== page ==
With the current technology trends, communication networks are evolving towards ever-complex systems consisting of a large number of heterogeneous nodes that enjoy enhanced capabilities for sensing, storing, processing and transmitting data in many sophisticated forms. This project deals with two important aspects of the design and analysis of these networks. We first study the information-theoretic limits of the aforementioned networks. Networks typically process and transmit information in the form of packets of finite duration in order to accommodate system constraints on delay and complexity. On the other hand, information theory ignores these constraints and finds the ultimate limits of network compression and communication for packets of infinite duration. This is clearly unfeasible in practice and hence, in this project, we will focus on the derivation of finite-length information-theoretic results for our networks of interest. We will also focus on the design of practically implementable compression and communications systems that approach those limits. Secondly, we need to learn from the data captured from these devices that are constantly monitoring a changing, diverse and complex environment. In this scenario parametric models will typically fail, because they cannot deal with the richness and complexity of real world data. We will rely on nonparametric models that can adjust the complexity of their solution to that of the data and describe the richness on the world that surrounds them. Our main goal is to advance towards the solution of a number of fundamental problems that arise in this scenario, both in terms of new formal methodologies and numerical techniques and in the demonstration of their validity by means of an adequate hardware platform.We will apply the obtained results in machine learning and finite length information theory to solve all relevant psychiatric problems: the remote registration of patient’s activities. We will build two demonstrators using currently available hardware and software elements as an intermediate stage to the building of the final system.
Machine Learning for Personalized Medicine (MLPM) European Comission; Marie Curie Actions; 2013-2017
MLPM is a Marie Curie Initial Training Network, funded by the European Union within the 7th Framework Programme. MLPM has started on January 1, 2013 and will be carried out over a period of four years. MLPM is a consortium of several universities, research institutions and companies located in Spain, France, Germany, Belgium, UK, and in the USA. MLPM involves the predoctoral training of 14 young scientists in the research field at the interface of Machine Learning and Medicine. Its goal is to educate interdisciplinary experts who will develop and employ the computational and statistical tools that are necessary to enable personalized medical treatment of patients according to their genetic and molecular properties and who are aware of the scientific, clinical and industrial implications of this research.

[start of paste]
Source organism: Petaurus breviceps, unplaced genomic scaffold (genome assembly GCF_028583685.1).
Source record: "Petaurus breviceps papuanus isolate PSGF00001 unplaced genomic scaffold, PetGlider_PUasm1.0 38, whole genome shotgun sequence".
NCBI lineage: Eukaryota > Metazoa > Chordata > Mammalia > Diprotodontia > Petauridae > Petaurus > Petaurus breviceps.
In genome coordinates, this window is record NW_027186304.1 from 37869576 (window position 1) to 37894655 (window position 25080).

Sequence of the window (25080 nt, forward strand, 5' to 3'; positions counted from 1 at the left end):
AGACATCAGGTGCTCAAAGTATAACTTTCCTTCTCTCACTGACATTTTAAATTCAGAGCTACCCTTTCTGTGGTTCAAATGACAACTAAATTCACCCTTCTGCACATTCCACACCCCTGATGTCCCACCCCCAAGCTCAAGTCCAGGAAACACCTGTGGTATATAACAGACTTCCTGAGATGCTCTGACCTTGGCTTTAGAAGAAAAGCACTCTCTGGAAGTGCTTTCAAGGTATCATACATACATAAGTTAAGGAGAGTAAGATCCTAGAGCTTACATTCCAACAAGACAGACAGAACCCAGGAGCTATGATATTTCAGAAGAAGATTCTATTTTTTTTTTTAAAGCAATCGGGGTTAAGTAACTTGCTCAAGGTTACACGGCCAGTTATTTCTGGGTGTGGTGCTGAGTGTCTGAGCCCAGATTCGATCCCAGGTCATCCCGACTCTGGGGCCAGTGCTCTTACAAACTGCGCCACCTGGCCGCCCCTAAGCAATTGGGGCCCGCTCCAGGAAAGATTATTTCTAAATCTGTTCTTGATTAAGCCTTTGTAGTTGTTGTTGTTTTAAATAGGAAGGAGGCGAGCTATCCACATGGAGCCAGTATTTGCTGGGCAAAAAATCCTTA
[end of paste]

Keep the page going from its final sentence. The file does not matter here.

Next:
Environment and Genes in Schizophrenia (AGES) Comunidad de Madrid; 2012-2016
Mental disorders, as a whole, are the leading cause of disability world-wide. In fact, mental health costs represent between 3 and 4% of the gross domestic product in the EU, and mental disorders are the leading cause of early retirement and disability pensions in pour society.
In addition, mental diseases take a heavy toll that is not just financial, but also societal, in terms of their burden on individuals and their families. Schizophrenia has been described as the most devastating psychiatric disorder with a prevalence of 1% in the general population. It is estimated that more than 50.000 people in Madrid experience schizophrenia during their lifetime.
The AGES-CM consortium (Ambiente y Genes en Esquizofrenia – Grupos de Investigación de la Comunidad de Madrid) is formed by leading schizophrenia research groups from the Comunidad de Madrid (CM). These research groups from our Community lead the field of schizophrenia research in Spain and at the international level in many aspects of the disease.

Completed Research Projects (2008-2014)

Foundations and Methodologies for Future Communication and Sensor Networks (COMONSENS) Ministerio de Ciencia e Innovación (Consolider-Ingenio 2010); 2008-2014
New Computational Inference Methods for Spatial Dynamical Models Ministerio de Educación, Cultura y Deporte; 2012-2013
Analysis, Design and Optimization of Next Generation Wireless Communications Systems Ministerio de Ciencia e Innovación; 2010-2012
Estimation, Transmission and Optimization in Sensor Networks (ETORS) Comunidad Autónoma de Madrid and Universidad Carlos III de Madrid; 2011
Distributed Learning, Communication and Information Processing (DEIPRO) Ministerio de Ciencia e Innovación; 2009-2012
Ubiquitous Service Arquitecture for the Mobile Super Prosumer (uSERVICE) Ministerio de Industria, Turismo y Comercio – Plan Avanz@; 2009-2010
Intelligent Intermodal Freight Transport (TIMI) CDTI (programa CENIT); 2007-2010
Smart Monitorization (MONIN) Ministerio de Educación y Ciencia; 2007-2009
Consortium for the Development of Advanced Technologies for Medicine (CDTEAM) CDTI (CENIT Consortium); 2006-2010
Approximate Inference for Communications Marie Curie Outgoing Fellowship (FP6 – European Union). 2006-2009
Multimedia Distributed Processing (PRO-MULTIDIS-CM) Comunidad Autónoma de Madrid; 2006-2009
Eficient Multimedia Communications Enabled by Advanced Learning Algorithms (CREMA3) Ministerio de Educación y Ciencia; 2006-2008